Fame is a Fickle Friend, even of Words

Writing About Writing Mar 20, 2020

The Bridge initiated both The Raga Series and the People of PSG series towards the fag end of last year. Having been at it for a few months now, the response has been nothing short of great. While we observe the said reality, little does the average reader know about the kind of scrutiny each of these pieces were put through with respect to choice of content, quality, readability and more. What is to be noted is that it takes genuine interest on the author’s part to put such articles together (fortunately for The Bridge in this case) and it just so happened that an audience was also identified. What if there wasn’t one?

As writers, we are responsible for structuring our ideas, accumulating our thoughts together whilst taking into consideration various perspectives, opinions and so many other constraints before we begin to write anything at all, which as a whole will eventually comprise of the eloquent stream of words that are presented to the audience. And more often than not, our ideas do not necessarily resonate with what, you, the reader, might be expecting. It is fair to say that we’re human after all and we’re looking forward to seeing our words reach a substantial volume of readers.

With nearly 600 million tweets, 1.5 billion Facebook users, a few hundred million of them on Instagram and nearly 5 million videos being watched on YouTube everyday and with a lot of you tech-ians amongst the content consumers, our articles lose their way into being just another drop in that ocean of content available at your disposal. There may be several contributing factors to this – the kind of promotion our content receives by virtue of the amount of following The Bridge has, our networking as individuals or a much larger engagement from someone with a significant following, or much more directly, the quality of content itself.

What really goes unnoticed for the most part in this reader-centric approach is the author’s effort. As writers, we feel obliged to put several of our ideas together into words and document them. Sometimes, the abstract nature of these ideas can fail to resonate with anyone at every step of the way, but in the end, we, by the virtue of who we are, need it, not for the sake of those who we hope are moved by our words, but for the sake of ourselves. Even those articles that are eventually put together with all of the aforementioned constraints in mind and by extension, effectively bypassing every one of those contributing factors, the piece need not be a hit with the audience.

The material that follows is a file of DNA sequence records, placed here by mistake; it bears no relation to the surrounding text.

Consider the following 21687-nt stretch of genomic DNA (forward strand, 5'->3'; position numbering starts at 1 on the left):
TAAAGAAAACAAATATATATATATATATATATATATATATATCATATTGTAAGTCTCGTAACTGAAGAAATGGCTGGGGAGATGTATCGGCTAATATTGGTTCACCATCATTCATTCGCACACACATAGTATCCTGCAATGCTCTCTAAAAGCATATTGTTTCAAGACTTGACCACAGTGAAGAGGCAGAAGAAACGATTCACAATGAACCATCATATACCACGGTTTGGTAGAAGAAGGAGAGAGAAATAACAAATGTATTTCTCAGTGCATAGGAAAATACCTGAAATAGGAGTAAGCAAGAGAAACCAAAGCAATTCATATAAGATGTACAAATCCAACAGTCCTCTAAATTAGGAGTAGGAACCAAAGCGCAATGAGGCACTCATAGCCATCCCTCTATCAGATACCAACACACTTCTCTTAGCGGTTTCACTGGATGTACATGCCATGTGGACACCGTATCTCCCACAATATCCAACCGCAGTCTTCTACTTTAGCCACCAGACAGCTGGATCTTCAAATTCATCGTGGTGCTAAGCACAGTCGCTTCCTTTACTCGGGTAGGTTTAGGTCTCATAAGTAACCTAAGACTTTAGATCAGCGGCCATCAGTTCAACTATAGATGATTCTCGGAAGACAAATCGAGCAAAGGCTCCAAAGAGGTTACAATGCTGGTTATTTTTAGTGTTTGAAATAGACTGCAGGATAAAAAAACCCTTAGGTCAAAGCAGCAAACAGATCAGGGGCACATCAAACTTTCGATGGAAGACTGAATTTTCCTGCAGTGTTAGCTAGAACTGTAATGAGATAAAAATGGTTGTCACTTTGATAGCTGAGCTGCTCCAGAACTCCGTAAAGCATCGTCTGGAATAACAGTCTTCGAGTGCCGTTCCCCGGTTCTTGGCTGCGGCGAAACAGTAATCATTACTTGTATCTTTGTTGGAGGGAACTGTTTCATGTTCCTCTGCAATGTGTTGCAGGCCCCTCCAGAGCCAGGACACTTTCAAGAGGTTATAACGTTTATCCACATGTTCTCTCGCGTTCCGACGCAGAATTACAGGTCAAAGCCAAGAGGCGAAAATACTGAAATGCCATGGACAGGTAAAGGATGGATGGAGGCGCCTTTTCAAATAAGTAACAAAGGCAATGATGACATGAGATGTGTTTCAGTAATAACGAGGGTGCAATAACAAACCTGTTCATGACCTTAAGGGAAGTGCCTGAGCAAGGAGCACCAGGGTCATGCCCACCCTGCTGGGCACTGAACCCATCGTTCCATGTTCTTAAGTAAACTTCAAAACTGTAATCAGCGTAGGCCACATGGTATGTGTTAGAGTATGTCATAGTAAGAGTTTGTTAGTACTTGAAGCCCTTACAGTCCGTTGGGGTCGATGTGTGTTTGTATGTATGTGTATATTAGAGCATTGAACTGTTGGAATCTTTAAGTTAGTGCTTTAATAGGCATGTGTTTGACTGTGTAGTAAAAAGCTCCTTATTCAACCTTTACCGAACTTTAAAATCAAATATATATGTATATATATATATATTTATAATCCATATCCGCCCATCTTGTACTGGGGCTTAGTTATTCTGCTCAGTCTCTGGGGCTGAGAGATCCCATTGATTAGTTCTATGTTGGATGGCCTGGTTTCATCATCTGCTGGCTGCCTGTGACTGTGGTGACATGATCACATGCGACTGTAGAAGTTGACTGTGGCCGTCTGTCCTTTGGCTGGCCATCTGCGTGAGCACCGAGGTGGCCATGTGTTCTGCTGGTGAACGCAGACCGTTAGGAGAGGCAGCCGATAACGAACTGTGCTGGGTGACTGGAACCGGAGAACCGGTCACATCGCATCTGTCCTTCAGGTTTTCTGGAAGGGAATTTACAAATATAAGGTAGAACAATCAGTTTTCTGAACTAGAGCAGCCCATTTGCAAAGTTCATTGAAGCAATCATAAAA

So, as you may be wondering by now, would it be possible that the reach and overall popularity of an article has the same probability of winning a lottery?

In essence, yes.

A funny thing about this potential stardom is that it happens quickly and dies out at almost the same pace. This certainly does not, however, rule out the possibility that one may work hard enough to gather a large following and by generating a consistent amount of readership over a period of time, become successful amongst an audience. It is simply a question of our patience and perseverance.

It’s certainly not impossible and if you have been following us in recent times, The Bridge is on the brink of a turnaround, one that we hope will help us get back into that vastness of content accessible by you, not just as one among many, but as one that identifies itself as something beyond the ordinary. The harsh reality that we do face is that this is potentially a cycle that we’re a part of, and that eventually, we’d have to keep reinventing ourselves to be meaningful. Such efforts take extraordinary levels of dedication. I am a student, a tech-ian, just like the rest of you and I am in the same boat as you are, but as a representative of Team Bridge, I know that we’re getting there slowly, but surely.

This wasn’t just an accumulation of thoughts in my mind, but a reassurance to you, the reader, that we stand committed to what we hope to do our best in and that is to ensure that our words reach all of you.


N Krishna

You may know me as the guy who talks and writes like a sergeant, is an av-geek and works out obsessively, but not as one who laughs with a full heart and cooks like it’s an experiment.